The 'hows' and 'whys' of hand sanitisation
Monday, 16 March 2020
Hand hygiene and sanitisation came to the forefront of disease control in the late 19th century when, in 1847, a Hungarian physician called Ignaz Semmelweist, observed a higher mortality rate amongst women who had been assisted in childbirth by doctors as opposed to midwives. Semmelweist noted that these doctors often came from performing autopsies on patients who had died from infectious disease. He enforced a strict policy of hand washing in between seeing different patients and mortality rates dropped from 18% to 2%. This clearly demonstrated that the simple act of hand washing could significantly reduce the transfer of disease.
Hand hygiene is now a recognised practise for disease control but what is the most effective way of killing the germs, in particular the Coronavirus?
Coronavirus is an envelope virus, this means it’s inner genetic core is protected by an outer layer of fat. On this outer layer there are little spikes, which upon entering the human body allow the virus to attach to the host (us) and start an infection. Soap and alcohol both work by breaking down this outer layer of fat and destroying the spikes. This renders the virus unable to attach itself and therefore useless. Washing with water alone has no direct effect on the virus.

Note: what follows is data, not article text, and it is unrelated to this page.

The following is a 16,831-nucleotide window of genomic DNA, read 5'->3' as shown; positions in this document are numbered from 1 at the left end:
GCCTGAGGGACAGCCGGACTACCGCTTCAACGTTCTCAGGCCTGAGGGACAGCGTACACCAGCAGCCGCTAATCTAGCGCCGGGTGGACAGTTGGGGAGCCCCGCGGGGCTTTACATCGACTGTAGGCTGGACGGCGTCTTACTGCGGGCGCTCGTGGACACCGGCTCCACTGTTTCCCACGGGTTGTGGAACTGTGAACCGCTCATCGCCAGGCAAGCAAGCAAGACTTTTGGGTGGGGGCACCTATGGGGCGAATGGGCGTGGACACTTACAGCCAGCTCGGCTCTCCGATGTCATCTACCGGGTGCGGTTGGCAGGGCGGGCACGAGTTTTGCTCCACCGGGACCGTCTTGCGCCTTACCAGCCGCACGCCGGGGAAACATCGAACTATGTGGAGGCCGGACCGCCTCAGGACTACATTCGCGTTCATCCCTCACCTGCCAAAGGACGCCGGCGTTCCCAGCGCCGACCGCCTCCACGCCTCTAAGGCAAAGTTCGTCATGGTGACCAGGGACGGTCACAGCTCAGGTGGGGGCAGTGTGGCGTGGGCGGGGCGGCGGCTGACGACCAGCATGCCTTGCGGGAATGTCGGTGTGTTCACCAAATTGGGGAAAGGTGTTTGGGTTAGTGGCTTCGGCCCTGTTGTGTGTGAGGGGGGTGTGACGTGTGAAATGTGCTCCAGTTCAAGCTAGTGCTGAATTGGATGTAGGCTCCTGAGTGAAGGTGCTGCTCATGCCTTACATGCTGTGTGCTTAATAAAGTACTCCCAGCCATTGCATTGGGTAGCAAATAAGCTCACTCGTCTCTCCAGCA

The advice from the World Health Organisation (WHO) and the NHS is to wash your hands frequently with soap and water and if soap isn’t available to you, for example if you are travelling, then use an alcohol-based sanitiser. Hand sanitisation should be done every time you reach your 'safe place', which could mean your home, your desk, or seat on public transport. Be mindful of what you touch and don’t touch anything unnecessarily. Avoid touching your face.
Hand washing is considered better than using hand sanitisers but it has to be done correctly if it is to be effective. The NHS show in their video that the hands should be lathered up on both sides, between the fingers and under the nails and rinsed under running water for at least 20 seconds to wash the virus away. If possible, a disposable towel should be used to dry hands, which can then be used to turn off the tap before throwing it away. For hand sanitisation through alcohol based gels, there needs to be at least a 60% alcohol content to be effective. Most sanitisers contain 60-95% alcohol; however some brands designed for sensitive skin contain no alcohol at all.
On a final note, with all the hand washing the skin is likely to become dry and cracked. In addition to being sore, this can further increase the chances of infection, so it is important to keep the hands well moisturised.